Sunday, June 12, 2005

The 8am to 6pm school day

Brit Education Secretary Ruth Kelly has raised the idea of matching kids' school hours with adults' work hours. All kids under 14 would be under adult supervision from dawn til dusk, leaving parents secure in the knowledge that their kids aren't glued to the Box or on drugs after school, while they work to feed the government them.

Teachers' Unions are screaming blue murder, saying that resources are already stretched thin. Kelly has countered that teachers will not be compelled to do the work, and that the new services can be contracted out to private and voluntary groups.

This is a great idea for all sorts of reasons, and one that would do wonders for Kiwi Education.

I have always been perplexed by the expectation for parents to slave their arses away at dead-end full-time jobs for at least 40 hours a week, 49 weeks a year and somehow keep the kids occupied in the gaps between school and work hours, as well as school holidays. Not all of us can get picked up in Audis outside the school gates by Trophy Wives and Soccer Moms.

With the limits of knowledge stretching further into the universe, and the complexities of human existence turning ever fractal with each passing generation, it seems sensible to set aside sufficient time to pass on enough skills for children to cope with it all. It is patently obvious that at present we are not doing so.

Mornings are generally a time when kids are at their most attentive and least restless. The first half of the school day could be dedicated to all the tedious necessities of education such as reading, writing and arithmetic. For most teachers, this would be their sum total workload. Optional classes in the afternoon could specialise in smaller classes targeted at the needy and the worthy.

The second half could feature
specialist teaching, extra-curricular activities, field trips, sport, music, art, community help and, for senior students, Civics. These need not be doled out specifically to the private sector. Sports clubs and museums, for example, could provide specialist knowledge and mentoring without the need for corporate buy-ins.

The benefits for the kids is manifold. Classes will not just be a dirge of calculus and Shakespeare. Afternoon options give them something to look forward to, as well as provide opportunities to learn what they enjoy doing and (arguably more important) what they are good at. Hell, it would be a good way to make friends and mingle outside their home class tribe.

Thursday, June 09, 2005

Maxine Headroom

Coming to a television near you this September, it's... Maxine Headroom!

Based loosely on NZ Prime Minister Helen Clark, Maxine Headroom is a virtual being who broke her Photoshop programming. Gratuitous Electoral Commission funding brought her to life and now there's no stopping her!*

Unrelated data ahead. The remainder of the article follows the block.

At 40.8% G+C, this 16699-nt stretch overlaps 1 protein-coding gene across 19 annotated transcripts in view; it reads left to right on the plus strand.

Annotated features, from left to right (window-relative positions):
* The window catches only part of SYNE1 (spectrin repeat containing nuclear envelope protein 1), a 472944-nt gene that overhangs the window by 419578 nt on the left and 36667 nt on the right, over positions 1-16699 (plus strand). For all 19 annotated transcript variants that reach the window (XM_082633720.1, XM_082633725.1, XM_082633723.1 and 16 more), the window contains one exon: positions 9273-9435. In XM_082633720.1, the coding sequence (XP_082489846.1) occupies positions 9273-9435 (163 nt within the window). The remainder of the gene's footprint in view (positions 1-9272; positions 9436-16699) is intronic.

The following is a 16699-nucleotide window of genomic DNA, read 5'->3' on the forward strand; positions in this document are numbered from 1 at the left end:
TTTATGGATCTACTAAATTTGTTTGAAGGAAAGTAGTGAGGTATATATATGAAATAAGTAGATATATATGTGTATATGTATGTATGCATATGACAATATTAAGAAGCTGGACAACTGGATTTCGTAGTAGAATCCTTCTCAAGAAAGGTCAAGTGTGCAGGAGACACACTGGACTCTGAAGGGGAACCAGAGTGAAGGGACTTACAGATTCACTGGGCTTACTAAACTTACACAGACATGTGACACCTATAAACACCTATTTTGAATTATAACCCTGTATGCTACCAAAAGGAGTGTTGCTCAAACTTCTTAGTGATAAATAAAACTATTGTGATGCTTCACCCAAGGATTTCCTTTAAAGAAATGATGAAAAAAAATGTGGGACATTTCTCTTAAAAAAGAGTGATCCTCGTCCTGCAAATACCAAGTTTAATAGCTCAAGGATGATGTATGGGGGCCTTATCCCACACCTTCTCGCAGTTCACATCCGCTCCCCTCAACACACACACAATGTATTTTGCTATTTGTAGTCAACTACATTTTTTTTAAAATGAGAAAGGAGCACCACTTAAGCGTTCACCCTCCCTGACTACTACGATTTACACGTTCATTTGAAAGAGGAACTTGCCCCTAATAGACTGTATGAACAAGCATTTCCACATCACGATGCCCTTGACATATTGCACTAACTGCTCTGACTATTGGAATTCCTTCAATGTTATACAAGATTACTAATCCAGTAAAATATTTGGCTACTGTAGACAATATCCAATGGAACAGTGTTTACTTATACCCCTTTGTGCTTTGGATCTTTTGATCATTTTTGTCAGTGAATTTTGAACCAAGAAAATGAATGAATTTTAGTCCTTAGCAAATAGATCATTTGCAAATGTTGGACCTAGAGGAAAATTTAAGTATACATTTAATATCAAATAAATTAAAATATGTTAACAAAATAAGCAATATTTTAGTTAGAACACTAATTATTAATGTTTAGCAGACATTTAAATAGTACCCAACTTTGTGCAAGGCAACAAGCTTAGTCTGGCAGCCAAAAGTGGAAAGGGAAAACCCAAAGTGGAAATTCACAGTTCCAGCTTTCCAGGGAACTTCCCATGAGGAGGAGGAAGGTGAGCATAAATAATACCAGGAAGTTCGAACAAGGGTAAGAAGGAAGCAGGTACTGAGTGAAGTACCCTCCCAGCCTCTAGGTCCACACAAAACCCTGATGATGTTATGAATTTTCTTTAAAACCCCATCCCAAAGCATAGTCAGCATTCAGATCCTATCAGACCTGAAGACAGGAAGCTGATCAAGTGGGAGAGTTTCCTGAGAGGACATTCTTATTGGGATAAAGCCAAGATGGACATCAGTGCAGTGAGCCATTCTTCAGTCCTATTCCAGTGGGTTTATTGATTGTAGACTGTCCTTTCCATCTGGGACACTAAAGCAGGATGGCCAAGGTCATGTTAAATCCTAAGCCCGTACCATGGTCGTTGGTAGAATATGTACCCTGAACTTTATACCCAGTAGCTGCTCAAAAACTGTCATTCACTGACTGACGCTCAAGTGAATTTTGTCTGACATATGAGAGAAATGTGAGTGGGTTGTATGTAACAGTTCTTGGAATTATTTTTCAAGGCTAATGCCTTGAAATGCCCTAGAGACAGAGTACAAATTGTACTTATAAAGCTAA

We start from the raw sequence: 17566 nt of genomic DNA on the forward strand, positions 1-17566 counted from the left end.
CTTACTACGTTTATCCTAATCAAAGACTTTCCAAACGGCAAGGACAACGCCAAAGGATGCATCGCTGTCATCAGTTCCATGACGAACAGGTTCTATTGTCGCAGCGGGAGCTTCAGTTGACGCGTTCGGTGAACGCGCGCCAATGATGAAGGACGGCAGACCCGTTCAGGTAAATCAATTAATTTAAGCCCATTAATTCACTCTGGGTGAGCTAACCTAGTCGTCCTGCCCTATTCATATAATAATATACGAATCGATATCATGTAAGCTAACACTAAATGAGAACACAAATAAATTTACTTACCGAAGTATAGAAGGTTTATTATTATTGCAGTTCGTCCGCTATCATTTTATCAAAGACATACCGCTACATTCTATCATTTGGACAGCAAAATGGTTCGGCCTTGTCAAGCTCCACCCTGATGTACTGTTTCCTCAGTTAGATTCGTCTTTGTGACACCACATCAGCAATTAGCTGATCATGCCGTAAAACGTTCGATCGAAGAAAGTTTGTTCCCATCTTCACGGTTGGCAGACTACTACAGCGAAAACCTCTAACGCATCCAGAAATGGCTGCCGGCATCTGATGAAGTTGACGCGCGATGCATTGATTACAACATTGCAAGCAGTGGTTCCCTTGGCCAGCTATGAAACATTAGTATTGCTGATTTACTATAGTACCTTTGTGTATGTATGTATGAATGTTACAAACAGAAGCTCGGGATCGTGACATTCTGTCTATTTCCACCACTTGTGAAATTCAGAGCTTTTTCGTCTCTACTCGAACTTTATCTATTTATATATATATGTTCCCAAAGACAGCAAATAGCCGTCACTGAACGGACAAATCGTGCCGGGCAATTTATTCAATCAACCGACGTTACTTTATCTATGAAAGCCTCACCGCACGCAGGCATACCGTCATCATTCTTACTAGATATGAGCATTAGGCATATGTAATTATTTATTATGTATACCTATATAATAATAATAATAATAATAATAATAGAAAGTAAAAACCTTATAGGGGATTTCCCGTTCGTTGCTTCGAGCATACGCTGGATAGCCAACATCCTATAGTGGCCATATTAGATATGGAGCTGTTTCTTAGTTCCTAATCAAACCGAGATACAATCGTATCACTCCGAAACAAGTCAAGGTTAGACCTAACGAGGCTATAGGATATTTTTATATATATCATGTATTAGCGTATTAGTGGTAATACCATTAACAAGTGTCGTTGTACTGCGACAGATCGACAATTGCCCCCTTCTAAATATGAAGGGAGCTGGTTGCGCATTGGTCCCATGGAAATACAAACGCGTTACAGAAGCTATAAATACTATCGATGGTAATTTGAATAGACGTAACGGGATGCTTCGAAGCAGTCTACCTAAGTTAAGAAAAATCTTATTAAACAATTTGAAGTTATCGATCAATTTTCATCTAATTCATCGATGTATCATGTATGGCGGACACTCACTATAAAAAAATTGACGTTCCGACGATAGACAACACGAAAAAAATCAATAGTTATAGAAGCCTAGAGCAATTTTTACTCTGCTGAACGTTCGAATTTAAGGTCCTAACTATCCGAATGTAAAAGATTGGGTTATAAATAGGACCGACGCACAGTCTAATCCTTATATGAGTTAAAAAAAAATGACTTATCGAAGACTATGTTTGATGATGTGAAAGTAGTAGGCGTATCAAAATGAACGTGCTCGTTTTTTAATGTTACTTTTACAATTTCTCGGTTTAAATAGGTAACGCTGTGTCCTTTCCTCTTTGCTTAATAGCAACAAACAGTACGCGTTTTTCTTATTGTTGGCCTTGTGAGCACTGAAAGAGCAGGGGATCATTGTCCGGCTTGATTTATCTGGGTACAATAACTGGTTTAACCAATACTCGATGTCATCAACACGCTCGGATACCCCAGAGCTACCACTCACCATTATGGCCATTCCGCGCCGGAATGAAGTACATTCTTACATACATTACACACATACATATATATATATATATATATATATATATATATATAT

* unless you turn the TV off.

Tuesday, June 07, 2005

Licence to drink

Campbell Live had a piece just now on the bid to raise the drinking age back to 20. Part One featured Matt Robson and some other dude (my TV set picks up more cosmic waves than TV3 signal) using the usual buzzwords of 'magic bullet' and 'we're doing it for their safety.' One of them happened to let slip where their brains were aimed; namely "Drinking Licences". Evidentally, alcohol is so incredibly dangerous that people should have to get permission from yet another Kafka-clerk.

I was stunned when no-one laughed out loud on camera. That's one hell of a punchline.

It brought to mind queues of teenagers cramming for their oral drinking test. Perhaps drinking could become another NZQA teriary course. I reckon the Wananga would be keen to teach it. Captain Sensible and Winston P could retire from politics and get tenure coaching Masters students.

But back here on Earth, and if the idea was seriously raised, I hope it gets shat out of the Health select committee from a great height. Back in the Eighteenth Century, Rousseau said "Man is born free; and everywhere he is in chains." Here we are, two centuries on and still welding chains like a piercing fetishist.

Part Two of the Campbell Live story knocked what little stuffing there was in the old geezer's theory by featuring some underage teenagers. Can you get alcohol, even though you're under 18? Well, duh. Have you ever thrown up from drinking? Well, bleugh!! Will raising the limit make a difference?

Opinion was divided on this point. The two guys said no. The girl said no also, but thought it was a good idea anyway. She lost all credibility shortly thereafter by saying she doesn't/can't drink. If there's nothing worse than two hypocrites, it's a wowzer.

For the record, I grew up when 20 was the drinking age. I had my first beer when I was five, the first glass of wine at 8. By the age of fifteen, I drank when I wanted and could afford it, biking to the liquor store after school to pick up some beers. Vodka was for weekends. Coincidentally, it was the same year I first got horrendously smashed.

By 18, me and my mates were off to the pub or nightclubs, knocking back Ouzo and raspberry lemonade like it was cool. Growing up in Palmy, there's fuck all else to do for fun. You made your own fun, and alcohol was a great catalyst.

We picked no fights, we caused no trouble. To my knowledge no-one got pregnant nor was blamed for one. But we still got hammered, trolleyed, spannered, ripped, jiggered, mullacked, trashed, pissed, rat-arsed, toasted, baked, and steamed.

Just like you did when you were a teenager.

Oh yeah, a few do get into trouble. Let's help them if the lessons get too hard and they want help. But don't spoil it for the rest of us. As Tom Waits once noted, "I'd rather have a bottle in front of me than a frontal lobotomy."

Monday, June 06, 2005